3.) The myth of autonomous texts is that these texts are “timeless.” They are able to exist without any type of support and students believe that they exist without any type of knowledge to the subject. This means that when the students read the specific text, they think this is all of the authors thoughts. There aren’t any other things that were able to influence the author at all. “In general, the belied in autonomous texts views written academic texts as discrete, highly explicit, even ‘timeless’ entities functioning without contextual support from author, reader, or culture (Haas 45). As for studying Eliza, it shows growth in the students’ major. As they go through their years of college, they are much more exposed to different readings and writings and understand the topic better. As for Eliza “by the time she left college she had come to a greater awareness of the rhetorical, contingent nature of both the activities and Discourses she participated in within her chosen field, biology” (46).

    4.) A rhetorical frame is something “that helps readers account for the motives underlying textual acts and their outcomes” (Haas 48). This means that the students have an idea or foundation about what they are reading. It can also complicate the reading for instance the students will begin to develop new ideas of the reading such as relationships in the texts and passages.

    5.) I chose “increased domain knowledge” as the element to look at. Increased domain knowledge is “a strong knowledge explanation for Eliza’s development [that] would maintain that her increased facility with the terms and concepts of biology… led to her increased rhetorical sophistication” (Haas 74). Like explained in the question above, the more exposure one person has to a certain subject, the stronger their knowledge in that particular field is.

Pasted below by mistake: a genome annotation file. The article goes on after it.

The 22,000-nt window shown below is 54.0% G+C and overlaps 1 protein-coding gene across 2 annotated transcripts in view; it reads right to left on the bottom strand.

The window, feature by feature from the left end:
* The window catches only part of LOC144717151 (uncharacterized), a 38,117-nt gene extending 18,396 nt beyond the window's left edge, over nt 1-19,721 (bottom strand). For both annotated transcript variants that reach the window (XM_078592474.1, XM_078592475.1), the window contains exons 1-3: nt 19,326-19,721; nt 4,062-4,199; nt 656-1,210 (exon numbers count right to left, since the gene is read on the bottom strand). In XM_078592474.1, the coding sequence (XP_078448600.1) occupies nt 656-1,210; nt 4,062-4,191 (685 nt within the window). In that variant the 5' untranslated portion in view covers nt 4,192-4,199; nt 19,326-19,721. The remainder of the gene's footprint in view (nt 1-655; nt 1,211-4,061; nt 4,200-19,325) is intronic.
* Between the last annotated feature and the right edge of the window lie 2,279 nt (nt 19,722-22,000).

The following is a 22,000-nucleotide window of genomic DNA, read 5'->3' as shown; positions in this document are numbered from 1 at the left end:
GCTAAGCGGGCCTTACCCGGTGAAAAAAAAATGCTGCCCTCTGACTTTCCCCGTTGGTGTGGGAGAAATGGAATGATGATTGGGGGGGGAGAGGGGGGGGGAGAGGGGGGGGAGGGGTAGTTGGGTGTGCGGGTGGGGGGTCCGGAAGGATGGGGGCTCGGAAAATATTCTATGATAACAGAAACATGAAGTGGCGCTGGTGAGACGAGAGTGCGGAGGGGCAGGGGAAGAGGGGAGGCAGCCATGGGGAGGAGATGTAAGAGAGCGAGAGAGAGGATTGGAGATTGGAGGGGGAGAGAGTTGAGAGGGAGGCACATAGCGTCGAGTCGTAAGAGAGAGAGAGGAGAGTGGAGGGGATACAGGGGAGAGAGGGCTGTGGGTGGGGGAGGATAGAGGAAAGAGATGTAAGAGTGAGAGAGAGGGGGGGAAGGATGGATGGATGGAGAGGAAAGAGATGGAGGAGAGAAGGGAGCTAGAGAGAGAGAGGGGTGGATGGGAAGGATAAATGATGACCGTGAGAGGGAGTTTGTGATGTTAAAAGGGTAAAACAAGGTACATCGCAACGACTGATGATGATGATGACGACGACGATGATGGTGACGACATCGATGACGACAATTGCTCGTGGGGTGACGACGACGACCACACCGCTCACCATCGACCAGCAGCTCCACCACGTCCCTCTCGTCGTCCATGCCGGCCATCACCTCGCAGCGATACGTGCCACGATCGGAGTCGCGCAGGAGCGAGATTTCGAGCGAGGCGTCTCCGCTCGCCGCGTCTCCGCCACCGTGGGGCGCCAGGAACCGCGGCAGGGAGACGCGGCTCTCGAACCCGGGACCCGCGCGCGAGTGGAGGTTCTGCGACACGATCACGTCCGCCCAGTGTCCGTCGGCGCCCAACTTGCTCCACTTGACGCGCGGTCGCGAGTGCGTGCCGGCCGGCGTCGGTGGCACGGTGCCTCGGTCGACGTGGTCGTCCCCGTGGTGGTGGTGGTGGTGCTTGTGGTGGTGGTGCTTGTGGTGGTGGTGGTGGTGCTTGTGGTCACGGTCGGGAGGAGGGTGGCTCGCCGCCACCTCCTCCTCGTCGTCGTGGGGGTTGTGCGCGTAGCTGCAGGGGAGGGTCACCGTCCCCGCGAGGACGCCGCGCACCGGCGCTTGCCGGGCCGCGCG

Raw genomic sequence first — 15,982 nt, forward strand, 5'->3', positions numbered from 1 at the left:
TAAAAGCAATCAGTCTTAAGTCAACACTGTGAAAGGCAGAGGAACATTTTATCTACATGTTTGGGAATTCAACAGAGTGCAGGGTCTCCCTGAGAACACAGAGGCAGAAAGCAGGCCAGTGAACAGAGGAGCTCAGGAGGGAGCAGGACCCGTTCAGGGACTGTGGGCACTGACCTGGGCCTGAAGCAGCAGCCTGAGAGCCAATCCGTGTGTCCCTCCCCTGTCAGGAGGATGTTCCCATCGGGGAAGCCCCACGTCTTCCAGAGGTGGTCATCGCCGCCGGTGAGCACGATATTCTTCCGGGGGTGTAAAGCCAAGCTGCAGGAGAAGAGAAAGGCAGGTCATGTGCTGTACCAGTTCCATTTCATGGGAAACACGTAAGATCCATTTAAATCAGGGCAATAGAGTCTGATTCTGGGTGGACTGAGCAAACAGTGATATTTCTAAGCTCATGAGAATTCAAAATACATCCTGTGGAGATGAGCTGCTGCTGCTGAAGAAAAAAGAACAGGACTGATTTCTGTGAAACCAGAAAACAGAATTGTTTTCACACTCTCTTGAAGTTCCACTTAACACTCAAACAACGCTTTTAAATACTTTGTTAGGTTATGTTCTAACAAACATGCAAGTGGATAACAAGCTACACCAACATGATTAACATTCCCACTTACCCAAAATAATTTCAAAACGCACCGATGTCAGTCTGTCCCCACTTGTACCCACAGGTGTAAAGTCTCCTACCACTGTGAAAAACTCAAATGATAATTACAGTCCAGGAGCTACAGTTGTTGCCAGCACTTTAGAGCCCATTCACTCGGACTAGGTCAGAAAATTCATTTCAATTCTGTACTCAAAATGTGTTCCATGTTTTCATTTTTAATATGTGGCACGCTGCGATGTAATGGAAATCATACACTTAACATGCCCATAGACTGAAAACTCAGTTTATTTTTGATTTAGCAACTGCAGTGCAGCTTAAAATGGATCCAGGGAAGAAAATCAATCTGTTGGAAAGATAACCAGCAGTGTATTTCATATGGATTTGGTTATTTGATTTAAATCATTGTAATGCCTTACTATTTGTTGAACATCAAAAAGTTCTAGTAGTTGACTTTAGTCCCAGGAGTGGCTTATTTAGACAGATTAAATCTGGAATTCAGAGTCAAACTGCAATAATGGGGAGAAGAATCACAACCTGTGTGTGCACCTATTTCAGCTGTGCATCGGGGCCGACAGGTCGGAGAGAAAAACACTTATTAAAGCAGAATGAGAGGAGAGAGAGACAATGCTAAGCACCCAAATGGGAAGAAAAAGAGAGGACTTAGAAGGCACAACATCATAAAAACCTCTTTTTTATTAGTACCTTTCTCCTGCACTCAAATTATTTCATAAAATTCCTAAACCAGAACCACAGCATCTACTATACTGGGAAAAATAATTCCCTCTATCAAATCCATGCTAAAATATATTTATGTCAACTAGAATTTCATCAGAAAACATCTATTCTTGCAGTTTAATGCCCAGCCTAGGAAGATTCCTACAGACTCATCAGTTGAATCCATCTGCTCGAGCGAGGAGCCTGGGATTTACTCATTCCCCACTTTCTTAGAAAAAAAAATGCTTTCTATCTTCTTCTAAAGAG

9. Molly Mohan
    Eng 110-S

    2. Hass begins her article with her view that “At the college level, to become literate is in many ways to learn the patterns of knowing about, and behaving toward, texts within a disciplinary field” (43). Hass is basically relating to the discourse of college by saying that one must learn the correct ways of knowing and behaving to completely understand. Hass states that “entering college students may hold an arhetorical or asituational theory of written discourse, a representation of model of discourse that precludes seeing text as motivated activity and authors as purposeful agents, when in fact discourse theorists and scientific educators agree that students would benefit from a more rhetorical model” (46). Students must change their way of thinking when it comes to reading texts to be beneficial in college.

    3. The “‘myth’ of autonomous texts” that Haas discusses relates to the belief that texts are independent. They think that the text comes from an outside source or is not entirely true. Haas writes, “In general, the belief in autonomous texts views written academic texts as discrete, highly explicit, even “timeless” entities functioning without contextual support from author, reader or culture” (45) They lack the knowledge needed. Eliza was used as an example to show how she opened up her mind to more beneficial knowledge by reading more in depth and analyzing the text more.